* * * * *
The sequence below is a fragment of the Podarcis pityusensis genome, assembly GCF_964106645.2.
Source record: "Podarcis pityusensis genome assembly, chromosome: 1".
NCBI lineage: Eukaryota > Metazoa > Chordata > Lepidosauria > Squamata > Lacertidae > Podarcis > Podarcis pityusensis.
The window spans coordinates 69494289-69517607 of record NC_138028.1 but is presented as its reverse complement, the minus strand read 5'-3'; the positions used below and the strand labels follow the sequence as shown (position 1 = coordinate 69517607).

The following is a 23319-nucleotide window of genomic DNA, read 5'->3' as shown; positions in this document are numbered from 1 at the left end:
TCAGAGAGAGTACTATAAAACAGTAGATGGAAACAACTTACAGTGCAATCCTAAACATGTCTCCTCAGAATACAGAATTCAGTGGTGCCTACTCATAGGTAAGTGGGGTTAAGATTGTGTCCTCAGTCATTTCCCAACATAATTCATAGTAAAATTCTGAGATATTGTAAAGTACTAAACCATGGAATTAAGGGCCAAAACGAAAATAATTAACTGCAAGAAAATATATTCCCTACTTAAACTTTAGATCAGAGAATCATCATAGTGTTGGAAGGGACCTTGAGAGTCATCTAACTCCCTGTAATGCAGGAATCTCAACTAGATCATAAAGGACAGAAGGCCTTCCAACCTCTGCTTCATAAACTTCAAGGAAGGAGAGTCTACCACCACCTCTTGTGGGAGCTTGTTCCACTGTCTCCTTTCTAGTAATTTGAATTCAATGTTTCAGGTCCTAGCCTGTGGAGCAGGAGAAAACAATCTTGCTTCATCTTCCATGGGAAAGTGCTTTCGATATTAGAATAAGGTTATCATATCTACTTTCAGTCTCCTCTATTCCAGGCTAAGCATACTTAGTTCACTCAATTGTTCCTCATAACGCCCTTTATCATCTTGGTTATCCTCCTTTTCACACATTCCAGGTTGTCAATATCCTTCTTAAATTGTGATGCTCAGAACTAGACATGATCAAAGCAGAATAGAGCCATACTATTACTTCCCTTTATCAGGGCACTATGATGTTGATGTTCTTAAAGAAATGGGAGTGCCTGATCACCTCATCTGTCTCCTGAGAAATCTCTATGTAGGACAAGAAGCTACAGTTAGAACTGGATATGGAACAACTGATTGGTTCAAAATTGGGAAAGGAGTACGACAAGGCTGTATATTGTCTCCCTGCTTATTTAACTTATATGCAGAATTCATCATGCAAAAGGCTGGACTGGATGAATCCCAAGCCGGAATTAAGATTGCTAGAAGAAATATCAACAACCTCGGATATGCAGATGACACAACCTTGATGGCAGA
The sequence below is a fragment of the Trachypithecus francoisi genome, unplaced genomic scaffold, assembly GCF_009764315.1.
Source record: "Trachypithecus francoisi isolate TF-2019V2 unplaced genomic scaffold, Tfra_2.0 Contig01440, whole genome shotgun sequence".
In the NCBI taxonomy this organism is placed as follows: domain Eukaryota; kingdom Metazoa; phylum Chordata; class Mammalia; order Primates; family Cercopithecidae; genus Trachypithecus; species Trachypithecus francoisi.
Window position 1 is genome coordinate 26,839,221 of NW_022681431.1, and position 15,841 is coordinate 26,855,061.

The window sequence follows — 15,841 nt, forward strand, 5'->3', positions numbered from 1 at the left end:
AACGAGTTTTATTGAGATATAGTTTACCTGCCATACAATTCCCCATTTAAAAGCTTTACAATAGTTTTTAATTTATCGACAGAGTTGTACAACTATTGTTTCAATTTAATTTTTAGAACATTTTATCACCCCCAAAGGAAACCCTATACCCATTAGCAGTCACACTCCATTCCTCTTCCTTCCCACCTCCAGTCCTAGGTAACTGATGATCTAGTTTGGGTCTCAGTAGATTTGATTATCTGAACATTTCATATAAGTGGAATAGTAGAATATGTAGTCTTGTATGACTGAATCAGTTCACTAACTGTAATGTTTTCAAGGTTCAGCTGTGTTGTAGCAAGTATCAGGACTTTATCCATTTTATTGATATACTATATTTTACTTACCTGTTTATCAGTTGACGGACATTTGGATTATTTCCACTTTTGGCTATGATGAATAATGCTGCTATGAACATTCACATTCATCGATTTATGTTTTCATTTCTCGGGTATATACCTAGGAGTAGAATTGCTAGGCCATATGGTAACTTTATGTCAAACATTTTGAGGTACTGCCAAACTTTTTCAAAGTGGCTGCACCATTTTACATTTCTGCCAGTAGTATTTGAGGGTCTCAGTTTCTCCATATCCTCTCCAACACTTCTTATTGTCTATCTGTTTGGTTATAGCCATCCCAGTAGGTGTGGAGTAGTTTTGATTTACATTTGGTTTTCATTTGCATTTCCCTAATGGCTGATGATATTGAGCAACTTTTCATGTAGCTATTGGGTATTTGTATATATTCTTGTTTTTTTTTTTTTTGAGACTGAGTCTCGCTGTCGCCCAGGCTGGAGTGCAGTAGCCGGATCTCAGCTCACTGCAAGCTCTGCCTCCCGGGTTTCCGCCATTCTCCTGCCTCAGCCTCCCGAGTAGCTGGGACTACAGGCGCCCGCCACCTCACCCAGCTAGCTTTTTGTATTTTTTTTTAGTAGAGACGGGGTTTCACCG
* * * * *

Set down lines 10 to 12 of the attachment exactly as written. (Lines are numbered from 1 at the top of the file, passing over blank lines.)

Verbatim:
Window position 1 is genome coordinate 26,839,221 of NW_022681431.1, and position 15,841 is coordinate 26,855,061.

The window sequence follows — 15,841 nt, forward strand, 5'->3', positions numbered from 1 at the left end:
AACGAGTTTTATTGAGATATAGTTTACCTGCCATACAATTCCCCATTTAAAAGCTTTACAATAGTTTTTAATTTATCGACAGAGTTGTACAACTATTGTTTCAATTTAATTTTTAGAACATTTTATCACCCCCAAAGGAAACCCTATACCCATTAGCAGTCACACTCCATTCCTCTTCCTTCCCACCTCCAGTCCTAGGTAACTGATGATCTAGTTTGGGTCTCAGTAGATTTGATTATCTGAACATTTCATATAAGTGGAATAGTAGAATATGTAGTCTTGTATGACTGAATCAGTTCACTAACTGTAATGTTTTCAAGGTTCAGCTGTGTTGTAGCAAGTATCAGGACTTTATCCATTTTATTGATATACTATATTTTACTTACCTGTTTATCAGTTGACGGACATTTGGATTATTTCCACTTTTGGCTATGATGAATAATGCTGCTATGAACATTCACATTCATCGATTTATGTTTTCATTTCTCGGGTATATACCTAGGAGTAGAATTGCTAGGCCATATGGTAACTTTATGTCAAACATTTTGAGGTACTGCCAAACTTTTTCAAAGTGGCTGCACCATTTTACATTTCTGCCAGTAGTATTTGAGGGTCTCAGTTTCTCCATATCCTCTCCAACACTTCTTATTGTCTATCTGTTTGGTTATAGCCATCCCAGTAGGTGTGGAGTAGTTTTGATTTACATTTGGTTTTCATTTGCATTTCCCTAATGGCTGATGATATTGAGCAACTTTTCATGTAGCTATTGGGTATTTGTATATATTCTTGTTTTTTTTTTTTTTGAGACTGAGTCTCGCTGTCGCCCAGGCTGGAGTGCAGTAGCCGGATCTCAGCTCACTGCAAGCTCTGCCTCCCGGGTTTCCGCCATTCTCCTGCCTCAGCCTCCCGAGTAGCTGGGACTACAGGCGCCCGCCACCTCACCCAGCTAGCTTTTTGTATTTTTTTTTAGTAGAGACGGGGTTTCACCG